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Writer and director Claire Leona Apps shows off Hong Kong in award-winning film
As a writer, Claire Leona Apps is a female voice in the dark arts that uses satirical themes to examine modern society. She is dark, funny, and feminist, and her writing reflects that. Her stories represent a form of humanity that she understands, and she creates a space to discuss more challenging subjects.

As a director, she is extremely versatile, exploring a variety of genres, from drama, to comedy, to thriller, to documentary. She is stylized but serves the story. In both her crafts, she excels, and is an industry leading filmmaker because of it.

Apps' talent has been appreciated around the world. Her films enchant audiences, and as an award-winning writer and director her work has impressed critics at some of the world's most prestigious film festivals. Her thriller And Then I Was French was nominated for Best Thriller at the National Film Awards in London. Apps saw similar triumph with projects such as Girl Blue Running ShoeRuminate and Aceh Recovers

Apps first real taste of international success, however, came in 2006 with her telling drama Gweipo. After growing up in Hong Kong, Apps was inspired to make a film about the different lives that live parallel in that big, crazy city. A local, or an expat, or a helper, as Apps provides as examples, can have extremely different life trajectories that might not overlap as much as one could expect. She also wanted to show the physical range of her city: from the busy streets to the cemeteries, to a wet market. 

Gweipo is a beautiful and intriguing story about Rebecca, a sixty-year-old British woman, whose husband's sudden death allows his darkest secret to surface: he had a child with another woman. Henry, his Eurasian son, desires to meet his sister, driving Rebecca to follow him across the streets of Hong Kong. Through her physical and emotional journey, she challenges her personal limitations creating a delicate and compelling allegory for modern Hong Kong.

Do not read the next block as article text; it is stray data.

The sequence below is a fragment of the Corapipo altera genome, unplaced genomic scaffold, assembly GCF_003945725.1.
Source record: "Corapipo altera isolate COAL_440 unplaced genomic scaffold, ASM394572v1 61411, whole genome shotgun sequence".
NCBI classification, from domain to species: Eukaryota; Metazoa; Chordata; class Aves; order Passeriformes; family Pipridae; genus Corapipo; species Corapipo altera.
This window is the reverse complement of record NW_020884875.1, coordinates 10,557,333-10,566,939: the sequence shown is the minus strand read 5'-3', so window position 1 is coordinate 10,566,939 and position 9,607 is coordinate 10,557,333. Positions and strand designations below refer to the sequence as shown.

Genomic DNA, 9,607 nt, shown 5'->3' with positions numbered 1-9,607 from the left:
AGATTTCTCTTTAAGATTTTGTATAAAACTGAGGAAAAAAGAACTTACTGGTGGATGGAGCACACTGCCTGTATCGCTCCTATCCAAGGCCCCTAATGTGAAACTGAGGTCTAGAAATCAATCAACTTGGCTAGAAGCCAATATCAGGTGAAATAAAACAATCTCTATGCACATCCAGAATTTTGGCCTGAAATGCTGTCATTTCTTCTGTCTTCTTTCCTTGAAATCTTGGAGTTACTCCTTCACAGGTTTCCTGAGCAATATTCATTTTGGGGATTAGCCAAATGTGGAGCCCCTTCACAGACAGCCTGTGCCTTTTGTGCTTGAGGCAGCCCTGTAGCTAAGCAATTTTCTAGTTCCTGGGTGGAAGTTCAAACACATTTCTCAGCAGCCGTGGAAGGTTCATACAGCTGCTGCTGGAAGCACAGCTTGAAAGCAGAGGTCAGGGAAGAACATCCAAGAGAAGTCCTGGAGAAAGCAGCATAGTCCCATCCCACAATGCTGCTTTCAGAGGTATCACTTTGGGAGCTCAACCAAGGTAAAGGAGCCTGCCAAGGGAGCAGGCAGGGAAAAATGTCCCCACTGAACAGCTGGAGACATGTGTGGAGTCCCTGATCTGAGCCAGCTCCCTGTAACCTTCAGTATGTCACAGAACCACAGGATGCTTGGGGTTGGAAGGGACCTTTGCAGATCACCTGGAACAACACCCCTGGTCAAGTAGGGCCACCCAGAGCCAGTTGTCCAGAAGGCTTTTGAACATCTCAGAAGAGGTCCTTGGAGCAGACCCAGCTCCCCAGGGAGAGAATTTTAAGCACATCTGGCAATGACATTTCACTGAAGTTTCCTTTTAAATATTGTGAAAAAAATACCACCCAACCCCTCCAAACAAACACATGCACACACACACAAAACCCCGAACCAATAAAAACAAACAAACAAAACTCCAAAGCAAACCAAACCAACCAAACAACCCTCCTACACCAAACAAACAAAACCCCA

"Below every place there is always these similar stories and themes about families and relationships. It is one of the uniting factors throughout the world. It also was the start of my exploration of untold stories in the female perspective. Women have historically held a few repeating character parts in cinema- although thankfully this is opening up now. The character of a woman that is cheated on, but chooses self-sacrifice to keep the family together, is more common than we know. I really believe that the variation of stories in media helps our understanding and relations with people in real life," said Apps.

Gweipo premiered at the Tiburon Film Festival in 2006, and made its way to the IVY Film Festival, and the Cinefest Sudbury Film Festival. It took home Best Jury Prize at AFIA Film Festival and Best Short at Tiger Far East Film Festival. The success of the film was and still is fantastic for Apps, who is proud of what she achieved so early in her career.  

"Casting Francesca Annis in the film was a big win for me. She is an established and fantastic actress that I had loved for a long time. I was delighted when I heard that she loved the script and wanted to be in the film," said Apps.

Apps' vast knowledge of Hong Kong gave her inside knowledge that allowed her to excel when directing the piece. She highlighted her city beautifully and was the start of her dedication to a strongly controlled color palette while directing. She found it interesting to work outside of the usual colors that portray Asia, and the uniqueness of the film is truly appreciated by audiences. 

"Not everyone knows the inner depth of Hong Kong, and it was nice to work on a film that was aiming to show below the usual. People think about money, tall buildings, fast cars and fancy watches. It felt nice to represent this deeper world that I knew because of my childhood in the city," she said. 

Gweipo also allowed Apps to explore her interest towards underrepresented characters with her writing. Rebecca, the main character, is an expat British woman whose husband had an affair with a local woman. The son of his affair and the woman meet for the first time at the husband's (and father's) funeral. Two people's lives were thrown together. They are linked but not from their own actions. They try to reach through this void and find similarities and communicate through prejudice.  

"I like characters to not be black and white. In truth morality is complicated. We are shades of grey and our relationships with others are a mixture of who we are, what we carry with us from our life and our own wrestling with a personal moral structure. It's harder than we think to be 'right' or 'good', and these characters represent a dynamic that I wanted to explore," she added. 

Be sure to check out Gweipo to be taken away with Apps' beautiful writing and directing.

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